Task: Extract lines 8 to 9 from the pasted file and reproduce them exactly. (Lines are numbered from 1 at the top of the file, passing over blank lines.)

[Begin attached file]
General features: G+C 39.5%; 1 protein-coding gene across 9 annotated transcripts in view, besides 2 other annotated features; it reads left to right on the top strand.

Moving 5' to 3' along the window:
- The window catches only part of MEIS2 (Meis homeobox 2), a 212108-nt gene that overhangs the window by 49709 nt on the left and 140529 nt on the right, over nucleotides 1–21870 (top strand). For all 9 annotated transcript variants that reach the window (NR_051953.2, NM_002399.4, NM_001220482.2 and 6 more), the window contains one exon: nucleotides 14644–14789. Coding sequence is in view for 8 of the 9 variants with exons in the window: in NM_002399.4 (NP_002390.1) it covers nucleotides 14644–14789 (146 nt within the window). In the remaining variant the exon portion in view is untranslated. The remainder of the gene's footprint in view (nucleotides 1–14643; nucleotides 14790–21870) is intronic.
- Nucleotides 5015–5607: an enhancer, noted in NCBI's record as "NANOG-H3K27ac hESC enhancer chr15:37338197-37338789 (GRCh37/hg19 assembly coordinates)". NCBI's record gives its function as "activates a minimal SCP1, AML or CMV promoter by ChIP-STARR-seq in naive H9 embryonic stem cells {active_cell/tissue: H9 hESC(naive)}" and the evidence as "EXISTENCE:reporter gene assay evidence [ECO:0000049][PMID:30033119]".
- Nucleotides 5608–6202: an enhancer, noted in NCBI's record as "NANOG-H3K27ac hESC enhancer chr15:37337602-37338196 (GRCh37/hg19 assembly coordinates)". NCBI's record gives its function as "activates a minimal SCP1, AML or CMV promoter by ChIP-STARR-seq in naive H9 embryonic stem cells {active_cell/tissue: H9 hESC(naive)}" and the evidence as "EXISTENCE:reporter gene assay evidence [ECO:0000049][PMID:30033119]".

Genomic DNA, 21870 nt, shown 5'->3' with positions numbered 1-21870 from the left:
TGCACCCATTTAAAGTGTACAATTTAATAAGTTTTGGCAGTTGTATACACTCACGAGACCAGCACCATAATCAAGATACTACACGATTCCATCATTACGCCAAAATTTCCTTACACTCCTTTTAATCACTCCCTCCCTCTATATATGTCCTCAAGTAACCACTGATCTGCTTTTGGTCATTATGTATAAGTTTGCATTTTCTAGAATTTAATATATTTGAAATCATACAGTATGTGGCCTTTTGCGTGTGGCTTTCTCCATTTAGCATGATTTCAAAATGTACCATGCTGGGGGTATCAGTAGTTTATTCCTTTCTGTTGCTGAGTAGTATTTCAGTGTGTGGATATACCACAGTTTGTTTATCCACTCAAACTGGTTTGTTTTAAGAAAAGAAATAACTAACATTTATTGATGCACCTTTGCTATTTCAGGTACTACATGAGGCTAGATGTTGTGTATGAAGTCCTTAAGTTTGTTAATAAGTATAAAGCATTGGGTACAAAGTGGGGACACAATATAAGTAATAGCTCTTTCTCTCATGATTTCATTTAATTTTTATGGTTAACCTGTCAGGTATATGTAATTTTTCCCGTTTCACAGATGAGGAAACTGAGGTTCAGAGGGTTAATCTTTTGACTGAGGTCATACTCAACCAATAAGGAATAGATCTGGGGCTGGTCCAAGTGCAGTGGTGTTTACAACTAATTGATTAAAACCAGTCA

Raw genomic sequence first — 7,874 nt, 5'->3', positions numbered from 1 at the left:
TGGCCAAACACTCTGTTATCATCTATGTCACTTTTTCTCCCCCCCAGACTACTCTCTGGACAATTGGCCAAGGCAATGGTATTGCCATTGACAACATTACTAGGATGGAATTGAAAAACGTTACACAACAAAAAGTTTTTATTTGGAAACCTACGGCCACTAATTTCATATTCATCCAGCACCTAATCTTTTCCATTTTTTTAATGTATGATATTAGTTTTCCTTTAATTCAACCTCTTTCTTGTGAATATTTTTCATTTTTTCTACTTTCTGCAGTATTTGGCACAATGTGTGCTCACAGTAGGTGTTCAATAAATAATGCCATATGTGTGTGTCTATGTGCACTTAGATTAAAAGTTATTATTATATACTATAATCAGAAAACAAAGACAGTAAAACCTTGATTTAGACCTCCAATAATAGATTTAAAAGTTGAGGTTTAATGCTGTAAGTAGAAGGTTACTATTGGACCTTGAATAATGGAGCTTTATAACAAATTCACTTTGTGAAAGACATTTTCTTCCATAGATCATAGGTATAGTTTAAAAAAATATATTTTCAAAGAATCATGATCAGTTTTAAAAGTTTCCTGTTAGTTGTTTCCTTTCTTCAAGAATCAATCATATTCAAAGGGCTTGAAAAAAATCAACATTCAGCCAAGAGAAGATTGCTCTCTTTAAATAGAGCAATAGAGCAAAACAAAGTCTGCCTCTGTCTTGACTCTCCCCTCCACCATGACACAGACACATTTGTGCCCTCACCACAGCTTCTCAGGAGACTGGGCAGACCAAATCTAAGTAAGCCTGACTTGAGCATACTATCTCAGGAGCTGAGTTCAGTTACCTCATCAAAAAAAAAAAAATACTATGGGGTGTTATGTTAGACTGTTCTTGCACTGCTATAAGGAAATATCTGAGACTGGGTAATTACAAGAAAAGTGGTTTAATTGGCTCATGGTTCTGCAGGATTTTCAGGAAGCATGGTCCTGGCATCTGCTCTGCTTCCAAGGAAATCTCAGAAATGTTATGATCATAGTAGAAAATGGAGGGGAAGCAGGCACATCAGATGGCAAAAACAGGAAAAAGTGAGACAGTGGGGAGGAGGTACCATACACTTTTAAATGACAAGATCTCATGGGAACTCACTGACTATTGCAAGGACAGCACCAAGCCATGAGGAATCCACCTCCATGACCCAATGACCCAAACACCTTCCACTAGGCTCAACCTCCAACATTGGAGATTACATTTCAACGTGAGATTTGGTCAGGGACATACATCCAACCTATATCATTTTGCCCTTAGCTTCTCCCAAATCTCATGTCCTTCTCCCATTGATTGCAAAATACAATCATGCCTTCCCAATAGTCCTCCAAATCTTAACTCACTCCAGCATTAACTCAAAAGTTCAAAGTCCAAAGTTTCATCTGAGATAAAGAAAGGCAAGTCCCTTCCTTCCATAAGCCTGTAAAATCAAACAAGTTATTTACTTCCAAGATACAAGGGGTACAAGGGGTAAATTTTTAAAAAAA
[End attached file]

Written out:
Raw genomic sequence first — 7,874 nt, 5'->3', positions numbered from 1 at the left:
TGGCCAAACACTCTGTTATCATCTATGTCACTTTTTCTCCCCCCCAGACTACTCTCTGGACAATTGGCCAAGGCAATGGTATTGCCATTGACAACATTACTAGGATGGAATTGAAAAACGTTACACAACAAAAAGTTTTTATTTGGAAACCTACGGCCACTAATTTCATATTCATCCAGCACCTAATCTTTTCCATTTTTTTAATGTATGATATTAGTTTTCCTTTAATTCAACCTCTTTCTTGTGAATATTTTTCATTTTTTCTACTTTCTGCAGTATTTGGCACAATGTGTGCTCACAGTAGGTGTTCAATAAATAATGCCATATGTGTGTGTCTATGTGCACTTAGATTAAAAGTTATTATTATATACTATAATCAGAAAACAAAGACAGTAAAACCTTGATTTAGACCTCCAATAATAGATTTAAAAGTTGAGGTTTAATGCTGTAAGTAGAAGGTTACTATTGGACCTTGAATAATGGAGCTTTATAACAAATTCACTTTGTGAAAGACATTTTCTTCCATAGATCATAGGTATAGTTTAAAAAAATATATTTTCAAAGAATCATGATCAGTTTTAAAAGTTTCCTGTTAGTTGTTTCCTTTCTTCAAGAATCAATCATATTCAAAGGGCTTGAAAAAAATCAACATTCAGCCAAGAGAAGATTGCTCTCTTTAAATAGAGCAATAGAGCAAAACAAAGTCTGCCTCTGTCTTGACTCTCCCCTCCACCATGACACAGACACATTTGTGCCCTCACCACAGCTTCTCAGGAGACTGGGCAGACCAAATCTAAGTAAGCCTGACTTGAGCATACTATCTCAGGAGCTGAGTTCAGTTACCTCATCAAAAAAAAAAAAATACTATGGGGTGTTATGTTAGACTGTTCTTGCACTGCTATAAGGAAATATCTGAGACTGGGTAATTACAAGAAAAGTGGTTTAATTGGCTCATGGTTCTGCAGGATTTTCAGGAAGCATGGTCCTGGCATCTGCTCTGCTTCCAAGGAAATCTCAGAAATGTTATGATCATAGTAGAAAATGGAGGGGAAGCAGGCACATCAGATGGCAAAAACAGGAAAAAGTGAGACAGTGGGGAGGAGGTACCATACACTTTTAAATGACAAGATCTCATGGGAACTCACTGACTATTGCAAGGACAGCACCAAGCCATGAGGAATCCACCTCCATGACCCAATGACCCAAACACCTTCCACTAGGCTCAACCTCCAACATTGGAGATTACATTTCAACGTGAGATTTGGTCAGGGACATACATCCAACCTATATCATTTTGCCCTTAGCTTCTCCCAAATCTCATGTCCTTCTCCCATTGATTGCAAAATACAATCATGCCTTCCCAATAGTCCTCCAAATCTTAACTCACTCCAGCATTAACTCAAAAGTTCAAAGTCCAAAGTTTCATCTGAGATAAAGAAAGGCAAGTCCCTTCCTTCCATAAGCCTGTAAAATCAAACAAGTTATTTACTTCCAAGATACAAGGGGTACAAGGGGTAAATTTTTAAAAAAA